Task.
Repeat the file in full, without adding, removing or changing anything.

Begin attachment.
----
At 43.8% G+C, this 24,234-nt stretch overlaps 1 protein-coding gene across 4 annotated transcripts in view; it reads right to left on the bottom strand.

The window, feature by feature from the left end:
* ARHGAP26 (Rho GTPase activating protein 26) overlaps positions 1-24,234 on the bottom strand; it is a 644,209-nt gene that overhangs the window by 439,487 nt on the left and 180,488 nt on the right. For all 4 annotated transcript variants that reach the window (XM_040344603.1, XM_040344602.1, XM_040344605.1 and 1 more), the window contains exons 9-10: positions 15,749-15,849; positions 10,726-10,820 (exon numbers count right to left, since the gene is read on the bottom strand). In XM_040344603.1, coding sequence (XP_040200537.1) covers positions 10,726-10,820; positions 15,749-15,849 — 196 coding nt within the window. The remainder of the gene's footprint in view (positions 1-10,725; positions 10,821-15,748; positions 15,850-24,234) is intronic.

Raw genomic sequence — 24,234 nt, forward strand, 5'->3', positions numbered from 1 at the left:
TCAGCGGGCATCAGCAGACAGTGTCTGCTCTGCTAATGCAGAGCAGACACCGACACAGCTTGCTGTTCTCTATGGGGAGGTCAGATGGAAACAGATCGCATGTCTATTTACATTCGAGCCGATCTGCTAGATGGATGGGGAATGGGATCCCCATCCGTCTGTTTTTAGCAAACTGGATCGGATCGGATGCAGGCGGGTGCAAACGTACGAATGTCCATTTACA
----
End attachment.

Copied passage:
At 43.8% G+C, this 24,234-nt stretch overlaps 1 protein-coding gene across 4 annotated transcripts in view; it reads right to left on the bottom strand.

The window, feature by feature from the left end:
* ARHGAP26 (Rho GTPase activating protein 26) overlaps positions 1-24,234 on the bottom strand; it is a 644,209-nt gene that overhangs the window by 439,487 nt on the left and 180,488 nt on the right. For all 4 annotated transcript variants that reach the window (XM_040344603.1, XM_040344602.1, XM_040344605.1 and 1 more), the window contains exons 9-10: positions 15,749-15,849; positions 10,726-10,820 (exon numbers count right to left, since the gene is read on the bottom strand). In XM_040344603.1, coding sequence (XP_040200537.1) covers positions 10,726-10,820; positions 15,749-15,849 — 196 coding nt within the window. The remainder of the gene's footprint in view (positions 1-10,725; positions 10,821-15,748; positions 15,850-24,234) is intronic.

Raw genomic sequence — 24,234 nt, forward strand, 5'->3', positions numbered from 1 at the left:
TCAGCGGGCATCAGCAGACAGTGTCTGCTCTGCTAATGCAGAGCAGACACCGACACAGCTTGCTGTTCTCTATGGGGAGGTCAGATGGAAACAGATCGCATGTCTATTTACATTCGAGCCGATCTGCTAGATGGATGGGGAATGGGATCCCCATCCGTCTGTTTTTAGCAAACTGGATCGGATCGGATGCAGGCGGGTGCAAACGTACGAATGTCCATTTACA